- For detailed instructions on the various options available, see Terrain Panel
Heightmap nodes are fundamental assets used in Area creation, which can be created either via the Create menu, or, more commonly, via the Terrain panel, which can also be used to provide terrain, such as mountains and valleys. Heightmaps provide a basic "floor" for an area, upon which other models (buildings, trees, bridges, etc.) are placed.
Creating a Heightmap
- Open the HeroBlade Terrain Panel
- If you do not see the Terrain panel, then check your Panels Menu to ensure it is selected.
- In the Terrain Panel, click on the Create Heightmap button
- A heightmap will appear in the viewpoint, with the default texture for new heightmaps (probably either a checkerboard, or perhaps a grassy texture, but perhaps something different depending on how your world is configured).
To create multiple height maps, click on the Grid button next to the "Create Heightmap" button, and select the size of territory to be created.
Heightmap nodes can be duplicated just like any other node.
Modifying a Heightmap
- See also: Terrain brushes
- Heightmaps are modified via the many terrain brushes available in the Terrain Panel. See the Terrain panel for details on the many options available.
For just one example:
- Select the heightmap
- Go into camera mode, and backup your viewpoint so that you can see the entire heightmap at once
- Click on the Edit Height Tool
- Click to cycle through the options in the Brush pattern box, and select the mottled "Perlin" pattern.
- Choose a Round brush with a soft falloff.
- Hover your mouse over the heightmap, and using your mouse wheel, modify the size of the brush strength to about 25% of the heightmap.
- Move the brush over the upper right quarter of the heightmap, and click and drag UP to raise terrain into mountains.
- Move the brush over the lower left quarter of the heightmap, and click and drag DOWN to lower the terrain into valleys.
For further examples of what can be done with the Terrain panel, see:
Each heightmap layer uses two possible textures at a time, one for how it looks, as in which image is displayed, and one for the "bumpiness".
- The displayed color or image, is called the Diffuse Texture. These textures must have a _d suffix, such as grass_long_green01_d.dds
- The "bumpiness" texture is called the Bump+Spec or Normal Texture. These textures must have a _n suffix, such as grass_long_green01_n.dds
Any .dds file can be used as a Diffuse or Normal texture, by simply adding the _d.dds or _n.dds suffix; however it is usually best to use textures that have been specifically designed for the proper purpose. By default, the "Select Texture" dialog will display only textures with the proper suffix.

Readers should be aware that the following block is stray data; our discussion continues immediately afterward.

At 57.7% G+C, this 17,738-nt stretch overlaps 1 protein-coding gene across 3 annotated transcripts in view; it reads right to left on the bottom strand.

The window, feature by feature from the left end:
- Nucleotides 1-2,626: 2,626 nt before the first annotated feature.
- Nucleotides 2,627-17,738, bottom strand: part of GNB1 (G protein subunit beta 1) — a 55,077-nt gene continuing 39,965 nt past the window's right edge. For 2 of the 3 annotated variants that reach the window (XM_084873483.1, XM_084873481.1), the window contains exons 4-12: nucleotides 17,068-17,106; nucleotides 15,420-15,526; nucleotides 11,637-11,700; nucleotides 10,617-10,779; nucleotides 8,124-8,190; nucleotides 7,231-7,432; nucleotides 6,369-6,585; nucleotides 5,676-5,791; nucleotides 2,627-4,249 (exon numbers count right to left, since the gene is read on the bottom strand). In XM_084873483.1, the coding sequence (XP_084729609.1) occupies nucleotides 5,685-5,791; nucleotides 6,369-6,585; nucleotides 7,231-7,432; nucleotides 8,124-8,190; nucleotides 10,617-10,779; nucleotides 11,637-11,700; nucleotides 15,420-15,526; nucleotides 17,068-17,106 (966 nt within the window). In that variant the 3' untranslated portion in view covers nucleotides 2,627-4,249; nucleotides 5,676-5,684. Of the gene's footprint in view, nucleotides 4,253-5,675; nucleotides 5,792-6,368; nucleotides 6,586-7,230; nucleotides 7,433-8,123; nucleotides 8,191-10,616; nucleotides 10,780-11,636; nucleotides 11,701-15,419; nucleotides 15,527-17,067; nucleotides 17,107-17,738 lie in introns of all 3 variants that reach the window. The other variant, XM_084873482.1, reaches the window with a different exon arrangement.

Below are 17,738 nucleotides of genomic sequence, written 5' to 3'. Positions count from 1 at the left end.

Terrain textures must be placed in the correct Location: the 'select texture' dialog looks in \World\LiveContent\TerrainMaps\ and its sub-directories for terrain textures. Make sure to add your textures there, or they will not be found by the select texture dialog.
Changing the default texture
When first created in Clean Engine, Heightmap nodes have no textures, and may appear as a checkerboard. To set a default texture:
- In the Terrain panel, click on the Texture button
- In the Texture subpanel, under "Layer 1", the leftmost box should be highlighted. If it is not, click on it.
- Click on the texture in the box labeled "Diffuse".
- Underneath the Diffuse box is a "Change" button. Click on it.
- Choose a texture from the texture library, such as: /Engine/CleanGame/TerrainMaps/grass_long_green01_d.dds
- Click "OK"
- All default heightmaps in the area should switch to the new default texture.
There is nothing special you have to do in order for Heightmaps to act as occluders. A Heightmap is automatically broken into chunks of a particular size (say 8 by 8 grid cells, but this might change) which each act as an individual object that both has a write and test model. In other words, each chunk can be individually culled and can block things behind it. Note that it cannot block things that are inside of the chunk in question (that is, standing on it).
Ideally you want to sculpt your land to give as many opportunities for heightmap terrain to occlude as possible. Make tall hills/mountains that players cannot get on top of so that it will occlude things on the other side.
Paths and Heightmap nodes
Heightmap nodes are used as part of the Path Planning System, which uses the vertices of a heightmap mode to help generate a path from Point A to Point B. This data is gathered on the client and then sent to the server via buttons and switches on HeroBlade's Path Planning panel.